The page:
Carolinas HealthCare System
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Carolinas HealthCare System Chief Academic Officer Named Associate Dean

CHARLOTTE, N.C., August 13, 2014
– Reflecting the academic collaboration between the University of North Carolina (UNC) at Chapel Hill and Carolinas HealthCare System, the university has appointed the System’s chief academic officer, Mary Nolan Hall, MD, FAAFP, as the associate dean for the UNC School of Medicine regional campus in Charlotte.

Dr. Mary Hall
Dr. Mary Hall

For more than 40 years, Carolinas HealthCare System has provided clinical education in a variety of specialties to UNC School of Medicine students. In 2010, the institutions partnered to create a regional campus, UNC School of Medicine Charlotte Campus, on the grounds of Carolinas Medical Center. The Charlotte Campus each year hosts the equivalent of 50 full-time medical students who complete rotations across System facilities.

“This appointment reflects the commitment of two leading organizations to deliver nationally recognized academic and professional growth opportunities for medical students,” Dr. Hall said. “Carolinas HealthCare System’s diverse care locations allow students to learn and practice in rural and urban areas, alongside our award-winning providers and faculty.”

As associate dean of the Charlotte Campus, Dr. Hall works with Patricia White, MD, assistant dean of the Charlotte campus, to supervise student affairs and curriculum development, and personnel and processes for medical student recruitment and admissions. As chief academic officer for Carolinas HealthCare System, she oversees System academic programs, including undergraduate and graduate medical education, nursing and allied health programs, continuing medical education and advanced clinical practitioner fellowships.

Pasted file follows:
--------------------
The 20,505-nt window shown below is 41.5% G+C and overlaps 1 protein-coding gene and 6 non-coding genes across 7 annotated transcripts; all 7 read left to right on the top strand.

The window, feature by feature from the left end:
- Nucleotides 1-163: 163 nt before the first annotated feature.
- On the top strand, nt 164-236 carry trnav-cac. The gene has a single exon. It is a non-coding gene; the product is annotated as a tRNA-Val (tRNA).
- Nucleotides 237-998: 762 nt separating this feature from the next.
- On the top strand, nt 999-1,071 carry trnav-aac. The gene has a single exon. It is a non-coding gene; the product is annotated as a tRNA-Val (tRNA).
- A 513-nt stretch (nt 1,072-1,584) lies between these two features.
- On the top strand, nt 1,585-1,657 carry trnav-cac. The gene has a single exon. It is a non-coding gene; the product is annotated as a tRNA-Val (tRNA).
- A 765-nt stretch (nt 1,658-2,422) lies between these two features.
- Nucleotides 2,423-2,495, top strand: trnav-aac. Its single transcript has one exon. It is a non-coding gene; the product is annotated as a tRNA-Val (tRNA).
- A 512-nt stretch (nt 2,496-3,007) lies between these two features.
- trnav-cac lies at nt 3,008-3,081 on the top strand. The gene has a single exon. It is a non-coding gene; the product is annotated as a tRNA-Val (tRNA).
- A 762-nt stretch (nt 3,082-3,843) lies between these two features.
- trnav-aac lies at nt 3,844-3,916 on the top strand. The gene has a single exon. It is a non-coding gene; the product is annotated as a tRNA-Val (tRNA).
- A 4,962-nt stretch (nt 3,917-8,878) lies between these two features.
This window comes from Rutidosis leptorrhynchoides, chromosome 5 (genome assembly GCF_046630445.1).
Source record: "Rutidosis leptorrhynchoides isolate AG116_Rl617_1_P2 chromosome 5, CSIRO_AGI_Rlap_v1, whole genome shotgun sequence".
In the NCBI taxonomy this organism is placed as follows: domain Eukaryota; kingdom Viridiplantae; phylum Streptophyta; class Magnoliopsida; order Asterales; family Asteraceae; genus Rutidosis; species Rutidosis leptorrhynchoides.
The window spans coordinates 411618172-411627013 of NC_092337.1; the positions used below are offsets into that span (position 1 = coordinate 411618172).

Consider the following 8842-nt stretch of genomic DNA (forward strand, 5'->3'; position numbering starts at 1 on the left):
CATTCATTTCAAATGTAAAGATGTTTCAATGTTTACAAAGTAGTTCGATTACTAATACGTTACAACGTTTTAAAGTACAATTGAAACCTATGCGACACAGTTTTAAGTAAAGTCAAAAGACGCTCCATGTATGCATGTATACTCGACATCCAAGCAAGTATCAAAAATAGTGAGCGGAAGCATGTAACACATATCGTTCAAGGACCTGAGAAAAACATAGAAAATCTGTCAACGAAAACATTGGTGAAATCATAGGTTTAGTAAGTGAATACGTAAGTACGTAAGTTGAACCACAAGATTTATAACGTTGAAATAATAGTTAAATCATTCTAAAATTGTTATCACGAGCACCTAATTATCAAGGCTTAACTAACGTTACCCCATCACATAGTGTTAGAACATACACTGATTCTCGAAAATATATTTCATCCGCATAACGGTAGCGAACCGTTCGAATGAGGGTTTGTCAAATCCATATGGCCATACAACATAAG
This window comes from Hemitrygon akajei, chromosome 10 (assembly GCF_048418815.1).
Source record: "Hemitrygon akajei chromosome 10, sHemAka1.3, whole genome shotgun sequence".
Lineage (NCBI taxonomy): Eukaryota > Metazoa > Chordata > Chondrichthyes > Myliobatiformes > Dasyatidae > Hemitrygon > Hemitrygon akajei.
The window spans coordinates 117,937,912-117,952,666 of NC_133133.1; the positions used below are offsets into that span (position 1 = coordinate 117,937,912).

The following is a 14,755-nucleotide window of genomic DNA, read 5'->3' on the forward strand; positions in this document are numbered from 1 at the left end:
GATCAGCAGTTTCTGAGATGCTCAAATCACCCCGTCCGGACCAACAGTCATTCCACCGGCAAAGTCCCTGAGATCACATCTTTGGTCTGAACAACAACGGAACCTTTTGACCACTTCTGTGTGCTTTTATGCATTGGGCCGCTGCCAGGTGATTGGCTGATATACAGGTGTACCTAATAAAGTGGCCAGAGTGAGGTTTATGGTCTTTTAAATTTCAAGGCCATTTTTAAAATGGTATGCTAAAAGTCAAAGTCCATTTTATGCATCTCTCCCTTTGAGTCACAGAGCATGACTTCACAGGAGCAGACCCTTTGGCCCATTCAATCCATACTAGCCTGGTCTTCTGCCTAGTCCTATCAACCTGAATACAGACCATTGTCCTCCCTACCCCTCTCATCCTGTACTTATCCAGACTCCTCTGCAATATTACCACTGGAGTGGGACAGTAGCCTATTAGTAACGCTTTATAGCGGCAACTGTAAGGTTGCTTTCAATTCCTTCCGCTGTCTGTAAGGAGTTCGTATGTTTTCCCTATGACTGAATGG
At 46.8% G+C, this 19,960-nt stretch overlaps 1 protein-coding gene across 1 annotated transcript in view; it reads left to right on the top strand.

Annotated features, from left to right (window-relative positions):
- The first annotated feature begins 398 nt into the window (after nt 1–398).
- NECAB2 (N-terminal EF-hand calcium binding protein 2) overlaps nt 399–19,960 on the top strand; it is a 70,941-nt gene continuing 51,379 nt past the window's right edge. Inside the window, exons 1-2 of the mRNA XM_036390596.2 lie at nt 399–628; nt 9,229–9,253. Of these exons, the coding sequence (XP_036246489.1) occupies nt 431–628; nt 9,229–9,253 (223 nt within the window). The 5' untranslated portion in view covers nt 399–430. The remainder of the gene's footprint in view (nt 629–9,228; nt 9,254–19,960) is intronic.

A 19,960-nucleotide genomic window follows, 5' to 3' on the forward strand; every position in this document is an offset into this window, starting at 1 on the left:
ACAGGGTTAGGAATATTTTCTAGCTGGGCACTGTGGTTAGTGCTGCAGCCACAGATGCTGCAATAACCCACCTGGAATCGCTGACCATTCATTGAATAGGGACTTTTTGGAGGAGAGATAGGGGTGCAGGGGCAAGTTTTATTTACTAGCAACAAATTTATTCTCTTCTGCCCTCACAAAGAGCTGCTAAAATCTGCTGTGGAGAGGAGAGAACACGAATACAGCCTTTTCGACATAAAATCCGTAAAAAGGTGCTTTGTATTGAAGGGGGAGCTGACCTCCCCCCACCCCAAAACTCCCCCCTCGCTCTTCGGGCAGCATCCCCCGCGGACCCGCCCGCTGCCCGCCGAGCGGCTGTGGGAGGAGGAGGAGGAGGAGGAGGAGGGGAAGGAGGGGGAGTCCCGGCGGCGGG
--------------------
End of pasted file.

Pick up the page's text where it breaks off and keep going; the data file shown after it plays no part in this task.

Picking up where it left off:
“We value our partnership with Carolinas HealthCare System,” said William L. Roper, MD, MPH, dean of the UNC School of Medicine and vice chancellor for medical affairs at UNC-Chapel Hill.  “Its educational tradition, infrastructure and clinical enterprise make it an exceptional place to train our medical students.”

Students spend their third year learning seven medical specialties at Carolinas HealthCare System, which offers a diverse patient population, Level 1 trauma center and dually-accredited simulation center. The Charlotte Campus is the only UNC School of Medicine location that currently offers both a traditional and a longitudinal integrated curriculum.  The Charlotte longitudinal integrated curriculum (CLIC) was developed by faculty over two years and was implemented in 2013 to give students a more well-rounded clinical experience. By July 2016 the model will be included in the UNC School of Medicine curriculum for students state-wide. 

Through CLIC, students learn multiple specialties at the same time in different care settings, mostly doctors’ offices. This allows them to work with the same providers and some of the same patients throughout the year. The curriculum also requires students to take courses in ethics and to engage in the patient experience by shadowing patients in care areas like the emergency department and following them in their healing journey throughout the hospital. 

“The partnership with UNC-Chapel Hill allows us to teach and develop innovative programs that enhance students’ experiences and supports our vision of preparing physicians with expertise in clinical and humanistic care,” Dr. White said. “Our evidence-based initiatives and resources allow students to work as part of a team, gaining well-rounded, patient-centered experiences they can use as the foundation for their medical careers.”

Carolinas HealthCare System this year partnered with UNC School of Medicine to create a longitudinal program, Sarah Graham Kenan Urban Underserved Medical Scholars, for students interested in practicing urban medicine. Three first-year students spent their summer months learning from System providers in primary care, general surgery or psychiatry in underserved urban areas in the Charlotte region. They will return to the UNC School of Medicine Charlotte Campus as third- and fourth-year students to finish their medical education. Scholars who choose careers in primary care, psychiatry or general surgery and work in underserved areas in North Carolina are eligible for loan forgiveness.

Charlotte’s prestigious educational programs and faculty attract hundreds of medical students from across the state and the country. In 2013-2014, the medical school at Carolinas Medical Center hosted nearly 280 students – they include full-time students from UNC School of Medicine, 120-plus rotating students from UNC-Chapel Hill and 129 visiting students. Charlotte medical school faculty has won numerous state and national awards for excellence in teaching and training, including Academy of Educators awards from the UNC School of Medicine.